Federal vaccine mandates 'unprecedented,' lawyers, Supreme Court justices acknowledge

What Supreme Court ruling will mean for presidential authority beyond vaccine mandates

Former deputy assistant attorney general Tom Dupree on the Supreme Court taking on vaccine mandates and how the decision could impact the future of executive branch powers.

Both lawyers and Supreme Court justices acknowledged the “unprecedented” nature of vaccine mandates Friday as the court heard oral arguments in a case that will decide the future of President Biden’s COVID-19 OSHA regulations.

“Businesses have encouraged and incentivized their employees to get vaccines,” attorney Scott Keller told the Supreme Court Friday. “But a single federal agency tasked with occupational standards cannot commandeer businesses economy-wide into becoming de facto public health agencies. So this court should immediately stay OSHA’s unprecedented (emergency temporary standard) before Monday, when OSHA begins enforcement, which is unprecedented.”

Keller emphasized the unprecedented nature again later on in the arguments, telling Justice Breyer, “We are asking for a stay before enforcement takes effect Monday, and the reason for that is this is an unprecedented agency action.”

Breyer dismissed the claim, asking, “How can it conceivably be in the public interest with three quarters of a million people yesterday – goodness knows how many today?”

U.S. Solicitor General Elizabeth Prelogar acknowledged Keller’s claims.

“I understand the suggestion here that the standard is unprecedented, but I don’t think it would stand scrutiny,” Pelogar said. “If you look at the various claims that the applicants are making, they first object to the scope of the standard, the number of employers who are covered. But OSHA commonly issues nationwide standards that govern all employers throughout the nation.”

Justice Neil Gorsuch asked Pelogar why OSHA would exercise authority over vaccines now when, in the past, those regulations would be outside the agency’s jurisdiction.

“I think it can be explained by the fact that COVID-19 is an unprecedented pandemic that has a magnitude and proportion that OSHA has never seen before,” Pelogar said.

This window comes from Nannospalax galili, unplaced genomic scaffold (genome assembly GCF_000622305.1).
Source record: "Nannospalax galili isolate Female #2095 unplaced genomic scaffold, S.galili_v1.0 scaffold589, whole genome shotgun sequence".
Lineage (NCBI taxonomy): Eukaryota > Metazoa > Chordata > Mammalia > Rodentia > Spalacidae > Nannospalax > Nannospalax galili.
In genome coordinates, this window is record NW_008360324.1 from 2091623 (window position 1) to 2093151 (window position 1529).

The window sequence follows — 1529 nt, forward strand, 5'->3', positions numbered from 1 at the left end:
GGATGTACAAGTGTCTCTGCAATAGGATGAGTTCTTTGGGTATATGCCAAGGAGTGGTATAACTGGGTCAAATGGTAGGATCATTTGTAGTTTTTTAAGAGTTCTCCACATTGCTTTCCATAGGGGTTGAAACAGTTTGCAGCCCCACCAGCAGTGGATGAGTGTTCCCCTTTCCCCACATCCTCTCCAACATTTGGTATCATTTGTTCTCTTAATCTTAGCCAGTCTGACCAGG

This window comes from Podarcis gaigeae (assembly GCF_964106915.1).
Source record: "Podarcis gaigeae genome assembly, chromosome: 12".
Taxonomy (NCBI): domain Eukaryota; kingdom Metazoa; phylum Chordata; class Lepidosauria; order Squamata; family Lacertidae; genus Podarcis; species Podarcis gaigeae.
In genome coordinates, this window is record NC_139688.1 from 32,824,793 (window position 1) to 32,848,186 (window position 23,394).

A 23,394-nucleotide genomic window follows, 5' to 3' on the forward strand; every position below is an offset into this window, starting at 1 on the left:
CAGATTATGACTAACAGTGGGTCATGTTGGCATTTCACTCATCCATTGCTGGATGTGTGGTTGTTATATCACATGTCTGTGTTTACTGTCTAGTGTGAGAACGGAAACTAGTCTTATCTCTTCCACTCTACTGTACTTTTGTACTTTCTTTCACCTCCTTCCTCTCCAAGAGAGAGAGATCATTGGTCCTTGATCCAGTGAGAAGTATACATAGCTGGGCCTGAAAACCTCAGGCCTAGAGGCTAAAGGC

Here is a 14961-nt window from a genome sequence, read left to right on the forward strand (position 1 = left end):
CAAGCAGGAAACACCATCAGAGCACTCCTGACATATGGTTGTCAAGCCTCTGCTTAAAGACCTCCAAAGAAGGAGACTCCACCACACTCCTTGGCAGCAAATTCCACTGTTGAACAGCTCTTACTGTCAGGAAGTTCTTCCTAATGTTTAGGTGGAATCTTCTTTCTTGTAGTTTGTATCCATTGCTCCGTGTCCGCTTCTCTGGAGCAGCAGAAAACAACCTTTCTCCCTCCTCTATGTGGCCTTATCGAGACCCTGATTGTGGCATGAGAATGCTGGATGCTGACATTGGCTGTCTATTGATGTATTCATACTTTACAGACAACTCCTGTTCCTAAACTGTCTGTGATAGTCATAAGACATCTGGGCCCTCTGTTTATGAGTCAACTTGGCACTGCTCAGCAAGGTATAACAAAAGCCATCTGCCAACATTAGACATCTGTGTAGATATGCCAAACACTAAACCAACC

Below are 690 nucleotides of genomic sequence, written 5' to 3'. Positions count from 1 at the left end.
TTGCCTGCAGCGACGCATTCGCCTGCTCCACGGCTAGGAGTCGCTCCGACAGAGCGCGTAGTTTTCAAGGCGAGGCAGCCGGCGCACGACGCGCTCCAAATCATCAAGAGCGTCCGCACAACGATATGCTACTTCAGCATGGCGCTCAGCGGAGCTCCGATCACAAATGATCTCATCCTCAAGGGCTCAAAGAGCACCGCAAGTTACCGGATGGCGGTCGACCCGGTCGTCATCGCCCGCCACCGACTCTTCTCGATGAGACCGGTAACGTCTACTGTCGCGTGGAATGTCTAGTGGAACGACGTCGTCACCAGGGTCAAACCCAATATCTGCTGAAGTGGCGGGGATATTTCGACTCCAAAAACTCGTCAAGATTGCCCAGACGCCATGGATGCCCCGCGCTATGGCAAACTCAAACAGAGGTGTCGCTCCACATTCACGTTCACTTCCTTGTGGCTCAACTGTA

In this Nov. 5, 2020, file photo the Supreme Court is seen in Washington. (AP Photo/J. Scott Applewhite, File)

Prelogar used the term “unprecedented pandemic” to refer to COVID-19 repeatedly throughout the oral arguments.

Principal Deputy Solicitor General Brian H. Fletcher backed Prelogar’s assertions, claiming OSHA was only acting within the powers and parameters given to it by Congress.

“I think it is not at all unprecedented for the secretary to exercise the same authorities that I was discussing with Justice Thomas here,” Fletcher said. “The authorities to set conditions of participation for hospitals and other providers in Medicare and Medicaid to impose very detailed, very prescriptive requirements that would have very high compliance costs.”

Eventually, Justice Sonya Sotomayor weighed in and interrupted the oral arguments to say that the regulations were, in fact, something the court had never seen before.

“We’ve never had a situation like this one before. It’s unprecedented,” Sotomayor said.

Sotomayor aggressively pushed back on the term “vaccine mandate” during the Friday hearing.

“There’s no requirement here. It’s not a vaccine mandate. It’s something totally different. And I don’t know how much clearer … Congress could have been,” Sotomayor said during arguments.

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